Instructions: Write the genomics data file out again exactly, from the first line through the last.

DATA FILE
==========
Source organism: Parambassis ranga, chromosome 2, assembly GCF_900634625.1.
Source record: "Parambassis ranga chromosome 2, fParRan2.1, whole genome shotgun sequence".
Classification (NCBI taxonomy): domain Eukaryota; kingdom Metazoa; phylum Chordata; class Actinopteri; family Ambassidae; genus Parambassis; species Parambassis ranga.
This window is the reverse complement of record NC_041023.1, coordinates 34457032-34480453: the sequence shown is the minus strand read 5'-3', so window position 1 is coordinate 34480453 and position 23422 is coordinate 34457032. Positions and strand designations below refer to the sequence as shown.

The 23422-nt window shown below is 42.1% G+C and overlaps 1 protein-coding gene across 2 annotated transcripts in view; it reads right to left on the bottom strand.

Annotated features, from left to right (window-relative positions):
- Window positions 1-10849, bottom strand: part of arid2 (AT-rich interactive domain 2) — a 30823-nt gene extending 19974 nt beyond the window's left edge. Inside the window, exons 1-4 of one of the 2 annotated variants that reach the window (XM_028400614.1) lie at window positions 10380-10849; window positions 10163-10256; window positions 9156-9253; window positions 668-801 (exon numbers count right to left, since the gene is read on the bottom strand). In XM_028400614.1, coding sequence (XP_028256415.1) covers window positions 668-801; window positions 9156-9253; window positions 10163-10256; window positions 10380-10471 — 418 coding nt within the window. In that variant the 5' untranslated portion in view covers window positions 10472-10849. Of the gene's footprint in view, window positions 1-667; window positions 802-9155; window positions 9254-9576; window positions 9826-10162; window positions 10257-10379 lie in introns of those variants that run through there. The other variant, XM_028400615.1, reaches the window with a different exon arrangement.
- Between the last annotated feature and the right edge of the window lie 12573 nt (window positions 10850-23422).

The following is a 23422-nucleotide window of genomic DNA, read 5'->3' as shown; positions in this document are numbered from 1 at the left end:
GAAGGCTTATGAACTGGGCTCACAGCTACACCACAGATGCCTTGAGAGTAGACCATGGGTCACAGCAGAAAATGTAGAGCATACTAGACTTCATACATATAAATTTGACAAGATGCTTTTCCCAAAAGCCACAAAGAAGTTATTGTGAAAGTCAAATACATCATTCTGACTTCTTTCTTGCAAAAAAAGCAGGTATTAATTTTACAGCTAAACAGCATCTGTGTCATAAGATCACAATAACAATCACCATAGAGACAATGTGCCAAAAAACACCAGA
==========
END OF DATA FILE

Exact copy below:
Source organism: Parambassis ranga, chromosome 2, assembly GCF_900634625.1.
Source record: "Parambassis ranga chromosome 2, fParRan2.1, whole genome shotgun sequence".
Classification (NCBI taxonomy): domain Eukaryota; kingdom Metazoa; phylum Chordata; class Actinopteri; family Ambassidae; genus Parambassis; species Parambassis ranga.
This window is the reverse complement of record NC_041023.1, coordinates 34457032-34480453: the sequence shown is the minus strand read 5'-3', so window position 1 is coordinate 34480453 and position 23422 is coordinate 34457032. Positions and strand designations below refer to the sequence as shown.

The 23422-nt window shown below is 42.1% G+C and overlaps 1 protein-coding gene across 2 annotated transcripts in view; it reads right to left on the bottom strand.

Annotated features, from left to right (window-relative positions):
- Window positions 1-10849, bottom strand: part of arid2 (AT-rich interactive domain 2) — a 30823-nt gene extending 19974 nt beyond the window's left edge. Inside the window, exons 1-4 of one of the 2 annotated variants that reach the window (XM_028400614.1) lie at window positions 10380-10849; window positions 10163-10256; window positions 9156-9253; window positions 668-801 (exon numbers count right to left, since the gene is read on the bottom strand). In XM_028400614.1, coding sequence (XP_028256415.1) covers window positions 668-801; window positions 9156-9253; window positions 10163-10256; window positions 10380-10471 — 418 coding nt within the window. In that variant the 5' untranslated portion in view covers window positions 10472-10849. Of the gene's footprint in view, window positions 1-667; window positions 802-9155; window positions 9254-9576; window positions 9826-10162; window positions 10257-10379 lie in introns of those variants that run through there. The other variant, XM_028400615.1, reaches the window with a different exon arrangement.
- Between the last annotated feature and the right edge of the window lie 12573 nt (window positions 10850-23422).

The following is a 23422-nucleotide window of genomic DNA, read 5'->3' as shown; positions in this document are numbered from 1 at the left end:
GAAGGCTTATGAACTGGGCTCACAGCTACACCACAGATGCCTTGAGAGTAGACCATGGGTCACAGCAGAAAATGTAGAGCATACTAGACTTCATACATATAAATTTGACAAGATGCTTTTCCCAAAAGCCACAAAGAAGTTATTGTGAAAGTCAAATACATCATTCTGACTTCTTTCTTGCAAAAAAAGCAGGTATTAATTTTACAGCTAAACAGCATCTGTGTCATAAGATCACAATAACAATCACCATAGAGACAATGTGCCAAAAAACACCAGA